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Guest articles

Five obvious pollution sources which are often overlooked

Wherever you look, there’s always a chance that you might see some environmental damage being done. It could be something as minimal as dropping a sweet wrapper on the pavement or something on a far larger scale such as a factory billowing smoke, but whatever it is, it’s playing a noticeable role in accelerating the eventual destruction of our planet.
Pollution is something that can be hard to spot from some sources. While any smoke coming from, say, an industrial estate, large factory or a large-scale forest fire can be seen from a distance, there are other forms of pollution which are less obvious and less visible. Here, we look at five examples of pollution sources which perfectly fit this description:

Kerosene lanterns
Popular in rural areas and poorer countries where electricity access is at best limited, kerosene lanterns provide sufficient light for people who need to see what they’re doing without paying a small fortune for their home to be connected to their country’s national grid. However, as you might expect from anything which uses fuel as harmful as kerosene, it has a profound impact on air quality.
While they’re burning, kerosene lanterns produce black soot, otherwise known as ‘black carbon’. A study recently found that between 7-9% of the total kerosene burned in lanterns enters the atmosphere as black carbon, which has helped to accelerate global warming, despite not being a greenhouse gas. Black carbon is known as ‘particulate air pollution’.

Mercury pollution
Mercury is seen as one of the most harmful chemicals of all to inhale. As it happens, mercury pollution arises from a number of activities which include:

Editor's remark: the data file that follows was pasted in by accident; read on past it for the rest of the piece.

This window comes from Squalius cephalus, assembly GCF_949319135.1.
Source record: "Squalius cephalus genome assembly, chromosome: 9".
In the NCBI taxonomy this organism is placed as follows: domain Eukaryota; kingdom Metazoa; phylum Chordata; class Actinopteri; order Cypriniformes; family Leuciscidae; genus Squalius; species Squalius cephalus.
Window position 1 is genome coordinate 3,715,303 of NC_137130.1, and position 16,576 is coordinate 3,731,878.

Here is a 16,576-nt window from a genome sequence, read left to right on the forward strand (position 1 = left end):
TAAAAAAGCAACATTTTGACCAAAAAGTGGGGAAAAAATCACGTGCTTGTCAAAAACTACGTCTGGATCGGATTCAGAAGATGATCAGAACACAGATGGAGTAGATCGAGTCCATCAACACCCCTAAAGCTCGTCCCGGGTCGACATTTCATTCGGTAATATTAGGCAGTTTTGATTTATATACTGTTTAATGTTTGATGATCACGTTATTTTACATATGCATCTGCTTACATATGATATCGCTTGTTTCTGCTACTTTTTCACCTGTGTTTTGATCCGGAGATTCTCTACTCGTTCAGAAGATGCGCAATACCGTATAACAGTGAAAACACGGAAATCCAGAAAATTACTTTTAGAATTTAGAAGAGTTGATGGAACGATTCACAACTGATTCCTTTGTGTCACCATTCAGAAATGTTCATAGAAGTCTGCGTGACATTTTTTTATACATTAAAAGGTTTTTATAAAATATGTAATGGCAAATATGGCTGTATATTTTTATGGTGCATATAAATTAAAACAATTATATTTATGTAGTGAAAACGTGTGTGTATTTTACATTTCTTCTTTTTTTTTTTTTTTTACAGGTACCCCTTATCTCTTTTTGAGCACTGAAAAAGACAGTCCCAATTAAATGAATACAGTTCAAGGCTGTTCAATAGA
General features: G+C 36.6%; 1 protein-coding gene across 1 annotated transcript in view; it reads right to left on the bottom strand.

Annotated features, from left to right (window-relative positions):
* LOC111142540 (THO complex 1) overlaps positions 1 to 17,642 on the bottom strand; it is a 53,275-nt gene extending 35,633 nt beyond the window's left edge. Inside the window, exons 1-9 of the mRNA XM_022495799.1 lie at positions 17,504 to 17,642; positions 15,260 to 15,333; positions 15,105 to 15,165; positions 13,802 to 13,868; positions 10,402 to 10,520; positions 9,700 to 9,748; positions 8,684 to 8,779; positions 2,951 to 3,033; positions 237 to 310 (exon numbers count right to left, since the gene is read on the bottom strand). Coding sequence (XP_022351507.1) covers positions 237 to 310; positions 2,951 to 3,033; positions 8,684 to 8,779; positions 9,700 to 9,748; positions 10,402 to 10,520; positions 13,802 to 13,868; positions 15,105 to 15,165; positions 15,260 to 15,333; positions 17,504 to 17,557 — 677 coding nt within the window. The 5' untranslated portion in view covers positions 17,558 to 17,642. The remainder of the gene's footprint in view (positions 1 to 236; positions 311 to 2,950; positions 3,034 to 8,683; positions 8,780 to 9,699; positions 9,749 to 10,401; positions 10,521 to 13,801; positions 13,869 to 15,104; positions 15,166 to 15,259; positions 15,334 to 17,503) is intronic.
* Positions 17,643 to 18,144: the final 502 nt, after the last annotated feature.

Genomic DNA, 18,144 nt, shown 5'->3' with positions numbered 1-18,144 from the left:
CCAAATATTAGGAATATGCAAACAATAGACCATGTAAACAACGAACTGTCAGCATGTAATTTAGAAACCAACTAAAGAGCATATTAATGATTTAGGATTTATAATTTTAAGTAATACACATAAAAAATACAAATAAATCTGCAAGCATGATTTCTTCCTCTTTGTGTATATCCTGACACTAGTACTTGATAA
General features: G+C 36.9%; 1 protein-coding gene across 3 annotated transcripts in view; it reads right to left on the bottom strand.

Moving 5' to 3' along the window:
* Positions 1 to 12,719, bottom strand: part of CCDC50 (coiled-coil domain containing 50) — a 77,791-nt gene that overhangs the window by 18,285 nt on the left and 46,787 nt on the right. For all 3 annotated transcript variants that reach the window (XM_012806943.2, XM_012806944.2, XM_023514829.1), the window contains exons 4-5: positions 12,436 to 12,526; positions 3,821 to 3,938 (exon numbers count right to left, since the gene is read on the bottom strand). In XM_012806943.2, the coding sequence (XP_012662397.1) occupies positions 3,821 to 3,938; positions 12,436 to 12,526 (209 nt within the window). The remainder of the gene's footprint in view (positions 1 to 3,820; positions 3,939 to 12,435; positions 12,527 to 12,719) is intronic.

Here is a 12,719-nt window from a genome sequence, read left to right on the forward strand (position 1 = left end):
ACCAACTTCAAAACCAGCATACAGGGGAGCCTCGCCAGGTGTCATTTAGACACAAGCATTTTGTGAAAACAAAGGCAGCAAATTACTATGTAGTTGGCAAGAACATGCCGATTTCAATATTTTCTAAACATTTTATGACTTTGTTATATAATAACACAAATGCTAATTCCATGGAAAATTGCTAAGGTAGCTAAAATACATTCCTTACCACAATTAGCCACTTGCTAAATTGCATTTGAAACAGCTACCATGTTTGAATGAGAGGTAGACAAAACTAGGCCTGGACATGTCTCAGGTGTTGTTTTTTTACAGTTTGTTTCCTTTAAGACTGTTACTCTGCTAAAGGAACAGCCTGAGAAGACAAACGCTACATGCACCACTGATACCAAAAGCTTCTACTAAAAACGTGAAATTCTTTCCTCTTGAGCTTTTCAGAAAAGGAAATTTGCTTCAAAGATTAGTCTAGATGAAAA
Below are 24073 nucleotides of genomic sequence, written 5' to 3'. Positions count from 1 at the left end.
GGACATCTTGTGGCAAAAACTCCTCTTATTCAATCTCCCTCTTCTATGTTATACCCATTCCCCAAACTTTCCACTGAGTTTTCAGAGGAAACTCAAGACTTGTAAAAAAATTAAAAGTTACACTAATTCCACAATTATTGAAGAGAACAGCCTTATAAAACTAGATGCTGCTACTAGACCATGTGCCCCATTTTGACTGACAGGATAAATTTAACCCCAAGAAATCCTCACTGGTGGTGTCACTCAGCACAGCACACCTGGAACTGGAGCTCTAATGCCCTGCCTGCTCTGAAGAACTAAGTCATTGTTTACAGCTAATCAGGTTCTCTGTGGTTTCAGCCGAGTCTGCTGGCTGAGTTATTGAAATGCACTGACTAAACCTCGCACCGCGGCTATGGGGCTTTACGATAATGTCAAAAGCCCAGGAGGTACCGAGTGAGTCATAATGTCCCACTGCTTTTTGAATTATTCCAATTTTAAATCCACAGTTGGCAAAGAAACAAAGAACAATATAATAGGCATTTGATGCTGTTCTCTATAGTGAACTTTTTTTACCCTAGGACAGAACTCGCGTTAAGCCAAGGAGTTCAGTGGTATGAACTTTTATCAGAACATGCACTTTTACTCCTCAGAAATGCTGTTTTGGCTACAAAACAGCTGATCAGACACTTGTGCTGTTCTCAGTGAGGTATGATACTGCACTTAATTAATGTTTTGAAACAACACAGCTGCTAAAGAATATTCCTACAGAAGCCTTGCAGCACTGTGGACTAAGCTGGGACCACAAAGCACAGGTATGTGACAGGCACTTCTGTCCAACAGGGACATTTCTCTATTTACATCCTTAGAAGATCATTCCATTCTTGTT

·         Coal-fired power plants/stations – mercury naturally exists in coal
·         Cement kilns – mercury omitted from them comes from coal used to fire the kilns
·         Gold mining – 11.5 tons of mercury are released annually
·         Waste incinerators – collectively, they omit 13.1 tons of mercury into the atmosphere every year
·         Chlor-Alkali plants – mercury is used at these plants to convert material such as salt into chlorine gas and produce plastic, detergent and bleach

Nitrogenous Wastes
In a study from James Cook University in Australia, the unheralded danger of nitrogenous wastes in aquatic environments was raised. Including ammonia, nitrite and nitrate, some of which coming from waste dumped in the sea from human activity, some of it occurs naturally. The impact of nitrogenous waste isn’t quite so harsh on some forms of marine life, but could grow over time.
One of the unforeseen consequences of the build-up of nitrogenous waste is that some marine life that isn’t strong enough to cope or have too much in their environment may end up dying. The farming industry may have concerns about it to, especially if some farms are reliant on water irrigation systems in order to keep their crops healthy.

Smoking cigarettes
This might seem relatively harmless due to the size of a single cigarette, but if millions or even billions are smoked every day, their collective impact can be huge. Smoke emitted from the typical cigarette contains harmful gases such as carbon monoxide, which in large quantities can be extremely poisonous.
When it comes to the environment, the main issues with cigarettes are Air Pollution, Land and Water Pollution, De- Forestation as well as well as general littering and recycling issues. This of course, is before we even begin to consider the myriad of health risks caused by cigarettes to the human body.

Wind turbine production
As crazy as it might seem when producing something to generate green energy, a media story revealed that the construction of magnets for wind turbines in China has caused significant environmental damage. A toxic lake near the city of Baotou in Inner Mongolia has formed as the result of magnets being produced using neodymium, a material which is in abundance there.

The process to extract neodymium is long and drawn out, and a consequence of that is the smoke resulting from the chemicals and acid used to make extraction easier enters the atmosphere, causing severe health problems such as cancer for people living within a short distance of the mines. The extraction of ores such as neodymium is something that has to be cleaned up in the future.

By Jack Cornwall